R-CALF USA asks Attorney General to block merger between National Beef Packing Co. and Iowa Premium | TheFencePost.com

R-CALF USA asks Attorney General to block merger between National Beef Packing Co. and Iowa Premium

R-CALF USA

BILLINGS, Mont. — R-CALF USA sent a formal request to U.S. Attorney General William P. Barr urging him to block the proposed acquisition of Iowa beef packer Iowa Premium by National Beef Packing Company, which is now majority owned by Brazilian-based Marfrig Global Foods.

In its nine-page letter, R-CALF USA wrote that National Beef’s acquisition of Iowa Premium will substantially reduce competition for fed cattle regionally as well as nationally, thus harming independent U.S. cattle producers and will also likely substantially reduce competition for boxed beef, which will harm American consumers.

The letter points out that National Beef is a member of the “Big 4,” which the group refers to as a beef packing cartel because the Big 4 beef packers already control 85 percent of the nation’s fed cattle market. According to a Cattle Buyer’s Weekly report referenced in the letter, National Beef slaughters 12,000 fed cattle per day and Iowa Premium slaughters 1,100 fed cattle per day, making Iowa Premium the nation’s 20th largest beef packer.

The group argues that allowing National Beef to roll Iowa Premium into the Big 4 cartel will accelerate the already shrinking price discovering cash market; will accelerate the decline of smaller to mid-sized beef packing plants; and will allow the Brazilian beef packing cartel to weaken the U.S. cattle industry.

The letter states the Iowa-Minnesota fed cattle procurement region “is the U.S. cattle industry’s last bastion of robust regional competition for fed cattle.” The Iowa-Minnesota fed cattle region is the only region in which over 50 percent of fed cattle are still purchased in the competitive cash market.

The group states this will likely change if the acquisition is allowed to occur because small to mid-sized beef packers like Iowa Premium operate differently than do the Big 4. Among the differences the group cites are that smaller packers are not inclined to refuse to buy cattle on a live weight basis by offering bids only on a carcass weight basis, which then subjects cattle producers to shipping costs; and smaller packers are more inclined to “step out” of the narrow, one- to two-day, late week trading window established by the Big 4 to offer more competitive bids earlier in the week.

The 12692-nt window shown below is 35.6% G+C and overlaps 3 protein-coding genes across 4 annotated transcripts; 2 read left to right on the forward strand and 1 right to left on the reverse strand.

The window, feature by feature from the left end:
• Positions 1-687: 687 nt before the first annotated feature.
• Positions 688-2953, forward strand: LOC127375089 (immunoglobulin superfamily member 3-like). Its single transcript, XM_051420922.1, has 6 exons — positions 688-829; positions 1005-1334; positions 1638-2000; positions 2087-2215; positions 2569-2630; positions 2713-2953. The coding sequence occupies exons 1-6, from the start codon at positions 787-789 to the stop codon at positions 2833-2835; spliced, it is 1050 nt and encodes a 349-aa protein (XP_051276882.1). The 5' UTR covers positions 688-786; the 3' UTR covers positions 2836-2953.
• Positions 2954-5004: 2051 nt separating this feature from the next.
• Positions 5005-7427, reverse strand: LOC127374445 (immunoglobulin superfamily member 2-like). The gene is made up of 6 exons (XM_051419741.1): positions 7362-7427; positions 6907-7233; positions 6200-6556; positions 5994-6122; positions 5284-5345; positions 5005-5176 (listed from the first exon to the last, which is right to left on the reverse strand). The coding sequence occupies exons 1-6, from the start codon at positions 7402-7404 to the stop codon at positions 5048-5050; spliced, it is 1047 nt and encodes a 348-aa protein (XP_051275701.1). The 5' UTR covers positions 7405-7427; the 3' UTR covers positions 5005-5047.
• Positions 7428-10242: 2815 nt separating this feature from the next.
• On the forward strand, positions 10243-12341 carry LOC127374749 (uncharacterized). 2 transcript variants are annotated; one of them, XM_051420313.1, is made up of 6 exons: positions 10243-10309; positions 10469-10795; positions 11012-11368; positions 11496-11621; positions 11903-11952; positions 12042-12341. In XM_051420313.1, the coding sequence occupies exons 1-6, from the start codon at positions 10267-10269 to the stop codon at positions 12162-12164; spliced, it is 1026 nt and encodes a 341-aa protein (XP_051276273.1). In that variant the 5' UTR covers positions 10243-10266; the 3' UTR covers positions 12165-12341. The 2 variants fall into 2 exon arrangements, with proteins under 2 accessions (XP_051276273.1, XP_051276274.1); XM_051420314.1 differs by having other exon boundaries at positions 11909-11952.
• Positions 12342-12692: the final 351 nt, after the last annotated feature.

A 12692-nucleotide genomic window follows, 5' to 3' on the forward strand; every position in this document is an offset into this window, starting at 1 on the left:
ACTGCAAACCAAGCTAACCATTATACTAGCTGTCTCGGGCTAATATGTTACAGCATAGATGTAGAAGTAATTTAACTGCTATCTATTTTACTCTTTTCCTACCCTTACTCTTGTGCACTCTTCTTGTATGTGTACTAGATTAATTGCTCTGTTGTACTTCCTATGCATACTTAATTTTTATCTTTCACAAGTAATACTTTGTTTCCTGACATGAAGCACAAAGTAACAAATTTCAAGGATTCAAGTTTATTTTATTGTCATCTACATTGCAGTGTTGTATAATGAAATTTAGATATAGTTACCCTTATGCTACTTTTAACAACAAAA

Another difference the group cited is that unlike National Beef, which has joined in a cartel with Tyson and Cargill to limit access to the marketplace unless producers become certified under the Beef Quality Assurance program, smaller packers are less likely to engage in such conduct. The group explains that National Beef’s conduct is an example of market power abuse as National Beef does not even specify which particular production standards it wants producers to follow.

“Indeed, it does not need to because by joining the cartel, the three Big 4 packers know they possess sufficient market power to force producers into compliance, including producers whose cattle are not purchased by National Beef or the other three packers,” the group wrote.

The group also raised concerns with what it calls the Brazilian cartel that is trying to “swallow up America’s critical food production facilities and gain control over America’s food-production supply chain, particularly its live cattle supply chain.”

According to the letter, National Beef’s new owner, Brazilian-based Marfrig, had been cited for antitrust violations in Brazil and was implicated in the widespread Brazilian food safety scandal that caused the U.S. to close its border to fresh Brazilian beef in 2017.

“The U.S. Department of Justice should take decisive action to prevent Marfrig-owned National Beef from acquiring Iowa Premium on the grounds that Marfrig demonstrates an unrepentant propensity for: i) exploiting cattle producers through anticompetitive buying practices; ii) exploiting consumers through the production and sales of unsafe beef; iii) violating basic food safety standards; and, iv) engaging in cartel behavior with JBS, the group wrote.

In its conclusion, R-CALF USA urged the U.S. Department of Justice’s Antitrust Division to aggressively enforce United States antitrust laws to block the proposed acquisition of Iowa Premium by National Beef. ❖